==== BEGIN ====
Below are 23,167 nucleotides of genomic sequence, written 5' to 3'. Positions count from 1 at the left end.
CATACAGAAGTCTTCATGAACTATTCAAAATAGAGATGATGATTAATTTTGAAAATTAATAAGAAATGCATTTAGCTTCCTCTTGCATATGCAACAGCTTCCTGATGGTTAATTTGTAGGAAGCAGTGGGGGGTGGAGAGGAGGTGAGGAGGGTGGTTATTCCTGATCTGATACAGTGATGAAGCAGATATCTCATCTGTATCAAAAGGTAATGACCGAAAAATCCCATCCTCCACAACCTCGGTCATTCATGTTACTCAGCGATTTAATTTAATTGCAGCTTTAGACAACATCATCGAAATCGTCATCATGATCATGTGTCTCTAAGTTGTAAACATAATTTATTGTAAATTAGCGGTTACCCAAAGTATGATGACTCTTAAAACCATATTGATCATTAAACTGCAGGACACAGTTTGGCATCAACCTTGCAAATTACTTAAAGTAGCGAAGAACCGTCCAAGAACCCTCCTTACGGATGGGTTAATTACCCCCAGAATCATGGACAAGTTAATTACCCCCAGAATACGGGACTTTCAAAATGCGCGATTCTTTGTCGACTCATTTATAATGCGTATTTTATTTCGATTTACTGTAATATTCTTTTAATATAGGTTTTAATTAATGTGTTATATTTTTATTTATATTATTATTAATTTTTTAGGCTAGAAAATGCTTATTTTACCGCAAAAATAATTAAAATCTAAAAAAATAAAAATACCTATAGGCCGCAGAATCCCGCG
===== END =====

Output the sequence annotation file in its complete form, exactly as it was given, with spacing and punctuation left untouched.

Below are 23,167 nucleotides of genomic sequence, written 5' to 3'. Positions count from 1 at the left end.
CATACAGAAGTCTTCATGAACTATTCAAAATAGAGATGATGATTAATTTTGAAAATTAATAAGAAATGCATTTAGCTTCCTCTTGCATATGCAACAGCTTCCTGATGGTTAATTTGTAGGAAGCAGTGGGGGGTGGAGAGGAGGTGAGGAGGGTGGTTATTCCTGATCTGATACAGTGATGAAGCAGATATCTCATCTGTATCAAAAGGTAATGACCGAAAAATCCCATCCTCCACAACCTCGGTCATTCATGTTACTCAGCGATTTAATTTAATTGCAGCTTTAGACAACATCATCGAAATCGTCATCATGATCATGTGTCTCTAAGTTGTAAACATAATTTATTGTAAATTAGCGGTTACCCAAAGTATGATGACTCTTAAAACCATATTGATCATTAAACTGCAGGACACAGTTTGGCATCAACCTTGCAAATTACTTAAAGTAGCGAAGAACCGTCCAAGAACCCTCCTTACGGATGGGTTAATTACCCCCAGAATCATGGACAAGTTAATTACCCCCAGAATACGGGACTTTCAAAATGCGCGATTCTTTGTCGACTCATTTATAATGCGTATTTTATTTCGATTTACTGTAATATTCTTTTAATATAGGTTTTAATTAATGTGTTATATTTTTATTTATATTATTATTAATTTTTTAGGCTAGAAAATGCTTATTTTACCGCAAAAATAATTAAAATCTAAAAAAATAAAAATACCTATAGGCCGCAGAATCCCGCG